- Remember, there are two sides to every story. Train yourself on how to tell your opponent’s side of the story and have a retort ready.
- Don’t let your tone of voice expose emotion. Always use a downward inflection of your voice, as if making a statement, rather than an upward (insecure) inflection as if asking a question.
- Never dip below neutral. Stay positive or neutral in all your statements and conversations.
- When dealing with reluctant executives, put together examples of when other people have failed in trying to keep things under wraps.
4. Communication Tips That Protect Reputation
Inconsiderate communication can prevent you from reaching your career goals. The most trusted and respected leaders always speak favorably about themselves and others. Here’s how to keep your reputation spotless.
Never Bad Mouth An Employee or Colleague
There’s no such thing as “off the record.” Cast everyone in as favorable a light as possible. You’ll demonstrate diplomacy and integrity. Plus, you will encourage similar behavior, which promotes a healthier, more productive workplace.
Speak The Truth, But Do It Considerately and Objectively
There are always two sides to the story. If you omit your opponent’s point of view, you make him or her the underdog which could damage your credibility. Listeners almost always align their sympathies with an underdog.
Know How To Accept a Compliment
Simply say, “Thank you. I appreciate the compliment.”
Don’t Say Anything That Would Damage a Person’s Morale or Self-worth
Always assume the person you’re talking about is in the conversation with you or that they will hear you. That way you’ll naturally be more diplomatic. So, a comment such as “He’s completely incompetent” becomes “I have concerns about his performance.”
Don’t Beat Yourself Up
If you fall short of your target, deliver the bad news to your worst critic — you — in the best possible way. Tell yourself that it’s harder to set a new goal and stick with it than it is to achieve the original challenge.
Think Twice About Slashing Prices
When a client fails to jump at an offer, we immediately assume it’s because of cost. A sheepish note from you about other, more affordable options won’t enhance your credibility. It diminishes it. If you call your value into question, why shouldn’t your client?
5. Emotionally Charged Words and Phrases to Avoid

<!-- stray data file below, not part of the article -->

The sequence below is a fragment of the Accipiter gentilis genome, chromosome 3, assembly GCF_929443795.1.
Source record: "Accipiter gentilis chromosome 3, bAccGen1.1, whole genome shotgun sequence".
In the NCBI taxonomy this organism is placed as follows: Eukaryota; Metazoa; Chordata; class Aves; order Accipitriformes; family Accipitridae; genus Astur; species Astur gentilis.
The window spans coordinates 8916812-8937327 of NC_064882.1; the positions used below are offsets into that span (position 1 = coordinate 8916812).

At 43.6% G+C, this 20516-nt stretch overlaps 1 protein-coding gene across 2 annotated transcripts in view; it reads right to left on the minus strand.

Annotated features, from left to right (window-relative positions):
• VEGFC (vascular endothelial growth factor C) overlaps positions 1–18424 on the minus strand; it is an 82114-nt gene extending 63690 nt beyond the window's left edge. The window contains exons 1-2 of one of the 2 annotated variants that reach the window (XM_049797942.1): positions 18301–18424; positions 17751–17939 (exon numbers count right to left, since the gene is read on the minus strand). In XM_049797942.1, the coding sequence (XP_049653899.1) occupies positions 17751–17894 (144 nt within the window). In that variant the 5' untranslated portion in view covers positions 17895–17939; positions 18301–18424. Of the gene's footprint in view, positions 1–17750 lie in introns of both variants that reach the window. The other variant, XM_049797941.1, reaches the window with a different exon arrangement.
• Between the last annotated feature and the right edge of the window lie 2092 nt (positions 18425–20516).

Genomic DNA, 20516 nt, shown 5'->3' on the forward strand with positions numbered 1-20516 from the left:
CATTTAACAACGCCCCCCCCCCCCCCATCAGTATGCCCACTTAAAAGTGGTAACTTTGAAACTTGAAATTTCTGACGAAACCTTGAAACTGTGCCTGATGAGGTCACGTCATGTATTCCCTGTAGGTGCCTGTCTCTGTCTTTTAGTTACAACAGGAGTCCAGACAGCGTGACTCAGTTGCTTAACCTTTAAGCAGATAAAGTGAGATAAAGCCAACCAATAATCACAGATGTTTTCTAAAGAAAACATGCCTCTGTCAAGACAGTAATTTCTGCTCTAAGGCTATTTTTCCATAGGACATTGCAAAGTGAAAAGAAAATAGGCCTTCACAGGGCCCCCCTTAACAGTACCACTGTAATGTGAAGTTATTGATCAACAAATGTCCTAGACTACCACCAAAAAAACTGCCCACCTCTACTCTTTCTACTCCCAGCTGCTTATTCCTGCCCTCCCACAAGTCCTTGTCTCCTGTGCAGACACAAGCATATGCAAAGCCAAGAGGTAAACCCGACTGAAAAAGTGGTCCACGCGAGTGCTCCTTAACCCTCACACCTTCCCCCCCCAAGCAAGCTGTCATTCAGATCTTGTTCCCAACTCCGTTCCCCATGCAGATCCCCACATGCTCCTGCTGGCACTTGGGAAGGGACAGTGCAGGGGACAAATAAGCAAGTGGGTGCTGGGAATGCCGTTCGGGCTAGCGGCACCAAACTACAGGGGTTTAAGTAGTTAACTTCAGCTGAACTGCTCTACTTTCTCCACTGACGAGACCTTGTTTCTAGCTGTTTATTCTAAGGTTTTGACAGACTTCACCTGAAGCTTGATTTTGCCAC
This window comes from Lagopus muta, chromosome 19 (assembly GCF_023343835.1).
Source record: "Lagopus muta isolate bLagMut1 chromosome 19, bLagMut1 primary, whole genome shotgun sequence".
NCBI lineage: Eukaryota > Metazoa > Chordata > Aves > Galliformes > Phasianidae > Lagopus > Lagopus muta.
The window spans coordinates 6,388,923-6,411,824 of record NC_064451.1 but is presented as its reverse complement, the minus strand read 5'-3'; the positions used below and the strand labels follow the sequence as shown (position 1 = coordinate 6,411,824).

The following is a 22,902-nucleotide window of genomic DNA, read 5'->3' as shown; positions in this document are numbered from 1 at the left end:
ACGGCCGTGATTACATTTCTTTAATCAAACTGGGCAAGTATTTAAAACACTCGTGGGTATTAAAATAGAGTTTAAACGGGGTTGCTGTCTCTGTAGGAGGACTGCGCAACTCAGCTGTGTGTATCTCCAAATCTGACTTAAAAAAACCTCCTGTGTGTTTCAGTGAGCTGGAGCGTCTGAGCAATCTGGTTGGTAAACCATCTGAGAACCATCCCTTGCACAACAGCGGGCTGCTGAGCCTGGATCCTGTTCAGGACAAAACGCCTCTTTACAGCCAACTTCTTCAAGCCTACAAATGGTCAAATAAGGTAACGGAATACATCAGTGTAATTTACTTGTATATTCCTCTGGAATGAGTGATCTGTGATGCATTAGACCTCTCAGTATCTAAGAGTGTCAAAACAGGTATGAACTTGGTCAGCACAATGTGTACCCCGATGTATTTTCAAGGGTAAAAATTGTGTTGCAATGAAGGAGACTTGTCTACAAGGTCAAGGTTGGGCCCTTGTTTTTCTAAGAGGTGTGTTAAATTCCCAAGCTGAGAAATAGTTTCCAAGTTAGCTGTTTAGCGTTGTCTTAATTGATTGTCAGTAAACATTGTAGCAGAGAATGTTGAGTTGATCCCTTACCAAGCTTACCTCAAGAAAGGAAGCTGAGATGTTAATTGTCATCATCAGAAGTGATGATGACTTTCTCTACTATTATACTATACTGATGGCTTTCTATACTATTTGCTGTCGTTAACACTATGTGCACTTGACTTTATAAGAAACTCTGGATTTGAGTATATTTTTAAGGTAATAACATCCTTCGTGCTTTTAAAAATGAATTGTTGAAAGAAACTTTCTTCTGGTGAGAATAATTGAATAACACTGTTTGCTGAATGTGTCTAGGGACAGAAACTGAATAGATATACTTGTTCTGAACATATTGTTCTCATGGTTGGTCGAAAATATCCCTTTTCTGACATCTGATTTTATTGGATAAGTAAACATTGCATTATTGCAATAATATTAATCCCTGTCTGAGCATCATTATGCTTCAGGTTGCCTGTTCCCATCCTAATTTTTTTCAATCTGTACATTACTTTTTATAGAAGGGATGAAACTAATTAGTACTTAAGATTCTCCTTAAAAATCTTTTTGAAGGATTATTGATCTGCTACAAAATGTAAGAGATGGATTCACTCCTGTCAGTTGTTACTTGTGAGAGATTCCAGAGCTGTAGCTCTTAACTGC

Avoid emotionally charged words and phrases. They can trigger negative emotions in your reader and cause them to shut down.
Charged words to avoid:
- Ax to grind
- In the hot seat
6. How to Deliver Bad News in a Positive Way
Below is an example of how to deliver bad or difficult news in a respective way. This approach is clear yet considerate of the other party. This example of someone being let go can be repurposed for other scenarios.
I wish I was reaching out with different news. [THE PREPARE STATEMENT]
I am ending your contract with ABC Company, effective June 1, 2021. [RIP THE BANDAID]
Until then, you will be paid as expected. [APPLY MEDICINE]
I understand this is hard to hear, and I wish I was sharing different news.
Because your role as a <<insert title>> is to solve highly technical business issues, I have been monitoring your capabilities, and while your follow-through and professionalism are impeccable, your technical skills need to be higher to succeed in this role.
Again, you’ll be paid through June 1, 2021, so we’ll have plenty of time to talk about how to transition your work.
I can answer any questions you have now or give you some time to process. Which would you prefer?
[ONLY IF PROMPTED]
Examples include missing steps on a task after receiving instructions, misunderstanding where files are stored, and not recognizing quickly enough which programs are used in certain procedures.
Crisis Management Consultant Services
Working with Melissa as your crisis management consultant is a training and coaching opportunity that builds a proactive reputation and crisis management strategy. It will help you communicate authentically to a variety of different audiences, prevent and respond to a crisis and help you gain practical skills for overall communication in the workplace.